Counterpoint seems to have based its view on that "over 70% of RISC-V premier members" are in China.
Windows 11 runs, officially, on the specified Intel and AMD x86 processors and Qualcomm's Arm-compatible system-on-chips.
If you try to run Windows 11 on anything other than the specified Intel, AMD, or Qualcomm chips, it's unsupported.
The Apple M1 is thus unsupported, with or without a hypervisor like Parallels.
It appears Microsoft considers anything outside the specified x86 + Qualcomm chipsets is unsupported, so yes, even W11 within a Parallels or VMware hypervisor on an M1 Mac would be unsupported.
Edit: We specifically asked about Windows 11 on Parallels on an M1 and were told this is an "unsupported scenario."
What happened was this: Parallels 17 on M1 ran W11 Insider build. Then W11 stopped working as it declared the hypervisor unsupported hardware. Then Parallels 17.0.1 came out and W11 started running on it again. We asked Microsoft if this setup is supported or not, and MS said W11 on Parallels on an M1 is an "unsupported scenario". Parallels didn't say what it changed to make the OS work.
So in fact, we asked the question you wanted. Job done.
An internet user was under fire today after likening Register readers to an "online riot."
In a wide-ranging attack on those who seek out information online and post comments, Imhotep suggested they were easily manipulated by the media. The answer? Censorship.
"Let them moderate the comments," said Imhotep.
DO YOU AGREE? ARE YOU A RIOTER? Like, subscribe, follow, share, click, unclick, retweet and comment below!!!11~
FWIW the study is basically about $100m+ software companies (like Microsoft, IBM, etc) and there was no focus on games developers.
The study looked at the correlation of piracy explicitly mentioned by companies in their paperwork filed to the SEC, and subsequent R+D expenditures and IP creation by those companies. Sure, other factors come into play and it's not 1-1 causal, but that’s a given for this kind of investigation.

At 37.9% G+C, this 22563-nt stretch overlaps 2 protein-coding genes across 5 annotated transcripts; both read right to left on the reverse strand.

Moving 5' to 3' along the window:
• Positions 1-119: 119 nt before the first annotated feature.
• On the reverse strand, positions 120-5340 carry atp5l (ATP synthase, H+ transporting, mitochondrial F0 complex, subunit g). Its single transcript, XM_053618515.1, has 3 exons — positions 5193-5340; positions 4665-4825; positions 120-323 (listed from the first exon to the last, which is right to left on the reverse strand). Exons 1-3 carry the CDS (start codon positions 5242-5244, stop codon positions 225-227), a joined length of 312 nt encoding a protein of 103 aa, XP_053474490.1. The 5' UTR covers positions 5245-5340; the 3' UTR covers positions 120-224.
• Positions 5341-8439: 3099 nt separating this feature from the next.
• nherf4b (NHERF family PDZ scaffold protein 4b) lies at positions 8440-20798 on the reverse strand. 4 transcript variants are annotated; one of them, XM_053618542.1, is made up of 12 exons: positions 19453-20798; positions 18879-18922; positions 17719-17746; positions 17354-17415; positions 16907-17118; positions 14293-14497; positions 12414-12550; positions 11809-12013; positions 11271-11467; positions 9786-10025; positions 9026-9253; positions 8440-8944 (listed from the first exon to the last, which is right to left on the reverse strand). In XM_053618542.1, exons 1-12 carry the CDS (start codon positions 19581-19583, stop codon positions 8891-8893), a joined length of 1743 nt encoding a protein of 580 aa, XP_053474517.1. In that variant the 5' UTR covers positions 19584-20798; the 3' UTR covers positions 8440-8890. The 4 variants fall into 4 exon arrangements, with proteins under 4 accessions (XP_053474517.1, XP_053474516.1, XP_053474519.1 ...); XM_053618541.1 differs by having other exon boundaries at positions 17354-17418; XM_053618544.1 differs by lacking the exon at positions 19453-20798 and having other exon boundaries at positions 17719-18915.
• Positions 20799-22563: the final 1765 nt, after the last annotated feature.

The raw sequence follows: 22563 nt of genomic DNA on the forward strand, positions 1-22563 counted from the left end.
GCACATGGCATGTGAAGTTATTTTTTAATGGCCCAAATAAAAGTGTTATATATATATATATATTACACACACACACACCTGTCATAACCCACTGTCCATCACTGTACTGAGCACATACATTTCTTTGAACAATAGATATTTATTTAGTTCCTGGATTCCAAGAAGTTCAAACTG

It’s not a medical study looking to see if aspartame causes cancer or something like that where the causation is the key thing.
And FWIW, the study was about piracy affecting IP investment and indirectly revenue; it’s not a reversible operation where IP necessarily prevents piracy.
Yeah sure, though that MITM may not lead to RCE like the poisoned PAC can.
"An attacker cant chose the code to execute."
They can -- see the advisory and the example in the article. It's not a slam-dunk RCE (it's clear you have to somehow feed a poisoned proxy config to the app) but it's pretty gnarly if you manage to pull it off.
I normally don't like hyping up super obscure bugs (unless there's a fun educational element to it) that aren't going to be exploited in the real world. But this one felt like either a near-miss or something to flag up to developers.
If the filter works, you'll find Copilot won't autocomplete your code if it involves the forbidden words, or if the source uses them.
Your IDE will still work, but you'll probably find that Copilot doesn't want to play ball. You might get away with it if the words are in data files the IDE/Copilot can't inspect.
As I understand it!